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Retinitis pigmentosa (RP) is a collection of diseases in which rod photoreceptors die from a variety of mutations. After rods die, the level of tissue oxygen in the outer retina becomes elevated and there is progressive oxidative damage to cones that ultimately triggers apoptosis. In this study, we investigated the hypothesis that NADPH oxidase and/or xanthine oxidase serve as critical intermediaries between increased tissue oxygen and the generation of excessive reactive oxygen species that cause oxidative damage to cones. Apocynin, a blocker of NADPH oxidase, but not allopurinol, a blocker of xanthine oxidase, markedly reduced the superoxide radicals visualized by hydroethidine in the outer retina in the retinal degeneration-1 (rd1+/+) model of RP. Compared to rd1+/+ mice treated with vehicle, those treated with apocynin, but not those treated with allopurinol, had significantly less oxidative damage in the retina measured by ELISA for carbonyl adducts. Apocynin-treated, but not allopurinol-treated, rd1+/+ mice had preservation of cone cell density, increased mRNA levels for m- and s-cone opsin, and increased mean photopic b-wave amplitude. In Q344ter mice, a model of dominant RP in which mutant rhodopsin is expressed, apocynin treatment preserved photopic electroretinogram b-wave amplitude compared to vehicle-treated controls. These data indicate that NADPH oxidase, but not xanthine oxidase, plays a critical role in generation of the oxidative stress that leads to cone cell death in RP and inhibition of NADPH oxidase provides a new treatment strategy.
Retinitis pigmentosa (RP) is a group of diseases caused by a wide variety of mutations that compromise rod photoreceptors. Some of the mutations are in genes that are specifically expressed in rods, such as rhodopsin (Dryja et al. 1990) or rod phosphodiesterase (McLaughlin et al. 1993). Others are in genes that affect cilia (Koenig 2003). Since cilia are a critical component of rods and the hair cells of the inner ear, those mutations often lead to loss of vision and hearing. Some mutations are in genes that are ubiquitously expressed, but for some reason lead to selective death of rod photoreceptors (Daiger et al. 2007). Defining the mechanism by which these various mutations cause the death of rods is a major area of research, because one approach to treatment development is to find ways of countering these mechanisms of cell death to preserve rods (Sancho-Pelluz et al. 2008). Given the large number of mutations and the likelihood that many different mechanisms of rod cell death may be involved, and that many of them, such as protein misfolding, may be very difficult to reverse, this is a daunting task.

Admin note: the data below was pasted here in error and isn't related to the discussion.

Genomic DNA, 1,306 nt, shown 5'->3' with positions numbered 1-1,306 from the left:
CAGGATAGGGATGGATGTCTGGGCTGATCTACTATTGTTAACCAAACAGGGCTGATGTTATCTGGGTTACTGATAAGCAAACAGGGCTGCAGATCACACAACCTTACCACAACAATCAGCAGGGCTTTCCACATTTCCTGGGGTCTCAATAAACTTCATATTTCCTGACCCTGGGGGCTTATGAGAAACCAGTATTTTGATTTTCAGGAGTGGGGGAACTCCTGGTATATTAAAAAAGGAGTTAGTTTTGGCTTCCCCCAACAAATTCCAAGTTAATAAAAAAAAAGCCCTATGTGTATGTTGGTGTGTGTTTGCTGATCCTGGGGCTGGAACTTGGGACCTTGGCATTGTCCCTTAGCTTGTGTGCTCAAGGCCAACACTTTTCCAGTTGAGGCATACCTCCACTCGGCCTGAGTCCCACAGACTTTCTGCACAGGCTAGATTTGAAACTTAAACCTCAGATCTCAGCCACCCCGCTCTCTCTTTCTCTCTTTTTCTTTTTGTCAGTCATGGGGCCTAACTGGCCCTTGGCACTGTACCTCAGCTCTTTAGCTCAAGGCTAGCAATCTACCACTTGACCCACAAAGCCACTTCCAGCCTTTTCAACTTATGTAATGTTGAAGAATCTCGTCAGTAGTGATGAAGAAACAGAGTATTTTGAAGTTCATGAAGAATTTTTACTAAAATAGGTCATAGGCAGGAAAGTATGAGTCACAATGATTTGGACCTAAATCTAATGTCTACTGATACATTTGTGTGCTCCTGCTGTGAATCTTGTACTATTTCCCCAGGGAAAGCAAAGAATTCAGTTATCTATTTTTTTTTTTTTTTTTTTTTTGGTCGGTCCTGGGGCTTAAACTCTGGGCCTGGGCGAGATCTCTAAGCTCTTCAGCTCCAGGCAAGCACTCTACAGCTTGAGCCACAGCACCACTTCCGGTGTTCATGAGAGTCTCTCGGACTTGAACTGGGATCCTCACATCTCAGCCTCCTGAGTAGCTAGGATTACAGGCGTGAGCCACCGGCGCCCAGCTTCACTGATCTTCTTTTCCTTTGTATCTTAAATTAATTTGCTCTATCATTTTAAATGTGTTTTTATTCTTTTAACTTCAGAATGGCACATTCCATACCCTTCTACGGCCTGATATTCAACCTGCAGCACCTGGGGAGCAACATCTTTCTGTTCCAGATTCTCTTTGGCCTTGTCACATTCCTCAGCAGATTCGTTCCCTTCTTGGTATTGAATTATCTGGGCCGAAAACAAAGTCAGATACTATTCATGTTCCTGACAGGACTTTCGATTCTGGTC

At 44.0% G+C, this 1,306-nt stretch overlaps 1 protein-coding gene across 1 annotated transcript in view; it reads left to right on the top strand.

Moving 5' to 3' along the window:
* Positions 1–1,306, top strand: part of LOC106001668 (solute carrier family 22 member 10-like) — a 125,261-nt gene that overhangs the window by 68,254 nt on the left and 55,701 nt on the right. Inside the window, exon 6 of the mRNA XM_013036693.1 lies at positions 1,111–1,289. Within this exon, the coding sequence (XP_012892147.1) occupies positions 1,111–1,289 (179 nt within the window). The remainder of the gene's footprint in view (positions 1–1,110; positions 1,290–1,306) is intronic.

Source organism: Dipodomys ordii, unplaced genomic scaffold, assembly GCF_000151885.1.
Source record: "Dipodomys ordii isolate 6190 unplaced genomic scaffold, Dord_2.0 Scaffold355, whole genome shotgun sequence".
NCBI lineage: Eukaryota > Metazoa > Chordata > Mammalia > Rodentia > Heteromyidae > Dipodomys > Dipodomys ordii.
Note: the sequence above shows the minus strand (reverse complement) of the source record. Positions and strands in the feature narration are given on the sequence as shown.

With loss of rods, patients become unable to see in dim illumination, but retain the ability to read and drive when lighting is sufficient. These activities are mediated by cone photoreceptors, which remain intact until most of the rods have died and then they begin to die. The gradual death of cones causes gradual constriction of visual fields leaving central islands that are eventually snuffed out. If cones could be preserved, patients would function very well despite loss of rods.
Recently, our laboratory has demonstrated that oxidative damage is a major contributing factor to cone cell death after the death of rods has occurred (Shen et al. 2005; Komeima et al. 2006; Komeima et al. 2007). Rods are the most numerous and most metabolically active cell type in the retina and thus the biggest consumers of oxygen. After rods die, the level of tissue oxygen in the outer retina becomes markedly elevated (Stone et al. 1999; Yu et al. 2000; Yu et al. 2004; Padnick-Silver et al. 2006). The increased levels of oxygen result in progressive oxidative damage to cones in a transgenic pig model of RP (Shen et al. 2005) and in multiple mouse models, including models of recessive and dominant RP (Komeima et al. 2006; Komeima et al. 2007) Administration of a cocktail of antioxidants to rd1+/+ mice reduces markers of oxidative damage in cones, reduces cone cell loss, and preserves the electrical function of cones, indicating that oxidative damage plays a central role in cone cell death regardless of the underlying mutation that kills rods.